For all practical purposes, “The Beverly Hillbillies” is wholesome TV. Buddy Ebsen, though, had a lot of differences with Nancy Kulp.
Ebsen, who starred as Jed Clampett, had issues with Kulp, who portrayed Jane Hathaway, that involved political and social issues.
On-screen, Clampett is the oil-striking hillbilly who brought his family from Tennessee to Beverly Hills, Calif. Hathaway is the accountant who worked closely with banker Milburn Drysdale, played by Raymond Bailey. They play their roles well, mostly having Clampett get the laughs while Hathaway plays it straight to Drysdale’s bluster.
The deep divisions between Buddy Ebsen and Kulp off-screen were due to their own political beliefs. Ebsen was a lifelong conservative Republican while Kulp was a liberal Democrat. Their differences and discussions might have started off rather quietly and calmly, but usually ended up with one another screaming and yelling.
Buddy Ebsen Didn’t Like Politics Of Co-Star Nancy Kulp
“The Beverly Hillbillies” lasted nine seasons on CBS, routinely finishing among the Top 20 shows during its run. The show’s popularity might have played a role in each person’s response to the cast. That was not the case. In years after the show ended, cast members would recall the bitter disagreements Buddy Ebsen and Nancy Kulp would have on the set.
After a pretty solid career in acting, Kulp wanted to try her hand in the political world. In 1984, she ran as a Democrat for the Ninth Congressional District seat in a then-Republican-controlled House of Representatives in her home state of Pennsylvania. Kulp reportedly ran a solid campaign even though the seat was in Republican hands for 12 years.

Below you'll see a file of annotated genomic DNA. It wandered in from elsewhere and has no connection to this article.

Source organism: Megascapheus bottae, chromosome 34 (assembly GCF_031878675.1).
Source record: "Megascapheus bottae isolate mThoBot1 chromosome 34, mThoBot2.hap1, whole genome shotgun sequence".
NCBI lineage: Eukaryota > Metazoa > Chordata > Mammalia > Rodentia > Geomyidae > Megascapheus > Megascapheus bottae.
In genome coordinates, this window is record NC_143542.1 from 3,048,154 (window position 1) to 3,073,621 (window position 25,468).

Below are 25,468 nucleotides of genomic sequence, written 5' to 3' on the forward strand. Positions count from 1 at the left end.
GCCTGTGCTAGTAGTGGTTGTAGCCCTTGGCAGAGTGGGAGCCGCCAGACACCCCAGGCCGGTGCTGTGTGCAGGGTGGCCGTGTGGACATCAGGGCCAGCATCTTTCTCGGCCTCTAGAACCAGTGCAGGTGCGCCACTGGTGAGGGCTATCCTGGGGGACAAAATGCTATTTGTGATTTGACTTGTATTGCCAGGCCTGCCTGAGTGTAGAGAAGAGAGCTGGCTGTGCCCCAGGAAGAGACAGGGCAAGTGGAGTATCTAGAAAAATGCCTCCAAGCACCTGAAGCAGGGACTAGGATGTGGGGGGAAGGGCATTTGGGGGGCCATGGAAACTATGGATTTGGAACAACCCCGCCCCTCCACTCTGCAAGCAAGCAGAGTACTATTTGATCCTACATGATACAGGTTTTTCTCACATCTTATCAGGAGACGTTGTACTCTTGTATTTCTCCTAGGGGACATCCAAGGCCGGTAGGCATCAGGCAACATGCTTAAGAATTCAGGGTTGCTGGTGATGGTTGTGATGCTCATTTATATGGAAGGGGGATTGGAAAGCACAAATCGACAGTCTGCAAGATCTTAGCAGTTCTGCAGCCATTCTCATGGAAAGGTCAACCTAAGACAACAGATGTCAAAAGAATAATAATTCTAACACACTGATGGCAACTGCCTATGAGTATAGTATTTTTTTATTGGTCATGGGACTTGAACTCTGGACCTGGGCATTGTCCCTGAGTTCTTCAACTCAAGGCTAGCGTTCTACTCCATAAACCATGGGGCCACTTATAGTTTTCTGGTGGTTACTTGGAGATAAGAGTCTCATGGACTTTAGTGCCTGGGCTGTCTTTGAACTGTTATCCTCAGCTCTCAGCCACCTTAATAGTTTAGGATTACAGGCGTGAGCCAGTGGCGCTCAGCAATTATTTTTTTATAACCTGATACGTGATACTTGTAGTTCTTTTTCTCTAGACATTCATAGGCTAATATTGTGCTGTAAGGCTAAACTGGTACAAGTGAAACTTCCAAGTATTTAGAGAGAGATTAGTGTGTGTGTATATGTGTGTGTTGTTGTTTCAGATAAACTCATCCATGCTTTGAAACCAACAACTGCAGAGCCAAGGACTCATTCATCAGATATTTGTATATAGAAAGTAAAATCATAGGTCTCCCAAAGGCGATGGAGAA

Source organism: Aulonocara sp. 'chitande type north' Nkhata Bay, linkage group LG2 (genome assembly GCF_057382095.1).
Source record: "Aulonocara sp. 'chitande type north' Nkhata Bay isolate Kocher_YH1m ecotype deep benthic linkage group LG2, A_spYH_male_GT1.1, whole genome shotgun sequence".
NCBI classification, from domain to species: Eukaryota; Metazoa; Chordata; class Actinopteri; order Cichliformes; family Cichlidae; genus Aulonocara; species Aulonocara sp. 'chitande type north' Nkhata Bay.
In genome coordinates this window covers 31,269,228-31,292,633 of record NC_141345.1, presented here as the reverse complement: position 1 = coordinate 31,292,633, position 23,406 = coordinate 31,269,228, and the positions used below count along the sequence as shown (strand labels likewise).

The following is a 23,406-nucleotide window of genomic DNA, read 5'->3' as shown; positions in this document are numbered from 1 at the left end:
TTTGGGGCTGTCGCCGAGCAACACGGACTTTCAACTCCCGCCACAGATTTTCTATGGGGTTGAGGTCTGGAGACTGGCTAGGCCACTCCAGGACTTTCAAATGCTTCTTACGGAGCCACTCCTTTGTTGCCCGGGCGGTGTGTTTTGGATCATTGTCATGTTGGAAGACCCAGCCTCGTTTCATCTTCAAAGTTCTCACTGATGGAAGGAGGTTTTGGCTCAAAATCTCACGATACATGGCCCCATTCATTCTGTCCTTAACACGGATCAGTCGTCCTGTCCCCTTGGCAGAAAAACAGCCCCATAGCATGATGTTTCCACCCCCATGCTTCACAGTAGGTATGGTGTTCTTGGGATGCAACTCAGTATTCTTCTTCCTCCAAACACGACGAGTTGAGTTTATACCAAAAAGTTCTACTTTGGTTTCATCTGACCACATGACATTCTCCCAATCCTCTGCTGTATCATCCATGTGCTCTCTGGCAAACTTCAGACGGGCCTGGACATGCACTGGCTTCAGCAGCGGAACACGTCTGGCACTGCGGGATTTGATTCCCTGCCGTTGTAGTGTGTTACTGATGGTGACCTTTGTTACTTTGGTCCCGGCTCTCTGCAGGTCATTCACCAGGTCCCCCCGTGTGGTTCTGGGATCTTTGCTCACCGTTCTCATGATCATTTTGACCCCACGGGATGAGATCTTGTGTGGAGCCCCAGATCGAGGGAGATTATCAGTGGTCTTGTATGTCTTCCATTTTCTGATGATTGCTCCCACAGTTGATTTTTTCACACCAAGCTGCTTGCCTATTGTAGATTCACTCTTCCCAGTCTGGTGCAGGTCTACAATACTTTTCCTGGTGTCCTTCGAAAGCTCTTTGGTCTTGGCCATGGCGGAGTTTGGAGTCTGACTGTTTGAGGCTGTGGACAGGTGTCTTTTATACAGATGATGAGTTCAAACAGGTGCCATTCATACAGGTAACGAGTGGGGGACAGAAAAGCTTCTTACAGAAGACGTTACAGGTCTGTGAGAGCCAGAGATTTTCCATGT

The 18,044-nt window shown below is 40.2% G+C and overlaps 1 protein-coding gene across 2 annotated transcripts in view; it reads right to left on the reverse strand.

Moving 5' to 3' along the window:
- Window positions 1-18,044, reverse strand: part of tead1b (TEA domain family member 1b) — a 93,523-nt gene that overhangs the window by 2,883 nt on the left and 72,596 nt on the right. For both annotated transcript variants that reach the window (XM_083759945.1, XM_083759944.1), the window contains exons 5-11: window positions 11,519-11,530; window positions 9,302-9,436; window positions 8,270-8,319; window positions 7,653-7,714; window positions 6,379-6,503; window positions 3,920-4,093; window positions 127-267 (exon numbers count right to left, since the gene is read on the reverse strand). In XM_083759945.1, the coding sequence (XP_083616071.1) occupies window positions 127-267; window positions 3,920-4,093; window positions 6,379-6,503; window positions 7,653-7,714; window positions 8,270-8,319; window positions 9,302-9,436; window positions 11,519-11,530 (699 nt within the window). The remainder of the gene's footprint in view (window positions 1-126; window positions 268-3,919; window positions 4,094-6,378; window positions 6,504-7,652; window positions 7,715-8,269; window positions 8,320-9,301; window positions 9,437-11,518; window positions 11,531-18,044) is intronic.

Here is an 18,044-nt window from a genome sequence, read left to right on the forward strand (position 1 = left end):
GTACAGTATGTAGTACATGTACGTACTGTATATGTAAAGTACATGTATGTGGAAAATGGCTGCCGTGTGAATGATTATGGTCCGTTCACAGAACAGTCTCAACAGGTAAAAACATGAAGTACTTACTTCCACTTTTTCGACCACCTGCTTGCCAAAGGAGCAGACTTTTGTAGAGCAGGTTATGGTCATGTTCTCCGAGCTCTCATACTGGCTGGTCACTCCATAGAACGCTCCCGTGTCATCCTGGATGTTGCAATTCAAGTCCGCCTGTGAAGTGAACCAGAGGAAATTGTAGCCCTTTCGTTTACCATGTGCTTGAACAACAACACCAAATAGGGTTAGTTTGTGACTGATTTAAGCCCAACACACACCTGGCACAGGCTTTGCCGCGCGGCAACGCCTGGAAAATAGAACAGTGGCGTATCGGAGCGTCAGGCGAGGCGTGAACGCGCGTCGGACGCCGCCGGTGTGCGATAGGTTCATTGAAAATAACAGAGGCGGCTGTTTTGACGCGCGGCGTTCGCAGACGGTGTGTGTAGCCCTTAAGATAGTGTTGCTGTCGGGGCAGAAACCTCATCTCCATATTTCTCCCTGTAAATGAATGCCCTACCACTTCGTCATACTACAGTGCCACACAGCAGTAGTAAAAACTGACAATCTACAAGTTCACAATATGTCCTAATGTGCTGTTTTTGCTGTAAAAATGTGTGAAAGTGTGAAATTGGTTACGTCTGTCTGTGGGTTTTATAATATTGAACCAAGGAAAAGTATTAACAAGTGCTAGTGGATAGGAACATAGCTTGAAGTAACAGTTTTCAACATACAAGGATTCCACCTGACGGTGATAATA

Polls didn’t favor Kulp at all. They pretty much consistently showed her in a long race against incumbent E.G. Shuster. Kulp would lose to Shuster, but that wasn’t the worst part. It seems that Buddy Ebsen, even though he knew Kulp was on a losing road, had to get his two cents in on Kulp’s race. Ebsen, to be clear, was not a resident of Pennsylvania at all.
He recorded radio and television commercials for Schuster, saying about Kulp, “You’re too liberal for me–I’ve got to go with Bud Schuster.” Ebsen put all of his support behind Schuster even though Ebsen had been a lifelong resident of California.
Ebsen Support For Kulp’s Opponent Hurt Her Personally
Kulp didn’t hide her disappointment in Ebsen’s behavior, saying she “was speechless at such a betrayal and something so needless and cruel.” Kulp did reach out and seek help from some of her celebrity friends in California to help her campaign.
Did they ever reconcile their differences? Both Kulp, who died in 1991, and Ebsen, who died in 2003, said they did yet never appeared in public together after the election.
While real-life situations can blunt the view people might have of both Kulp and Ebsen, the roles both played on “The Beverly Hillbillies” remain popular. If you listen close enough, then probably avid “Hillbillies” fans can hear Irene Ryan, who played Granny, call out to “Miss Jane” or “Jed.”
Again, “The Beverly Hillbillies” was wholesome TV viewing during a time when the United States was involved in a war. Social and political strife ran deep. People wanted to escape from reality, and that half-hour show offered a weekly getaway into the life of the Clampett clan.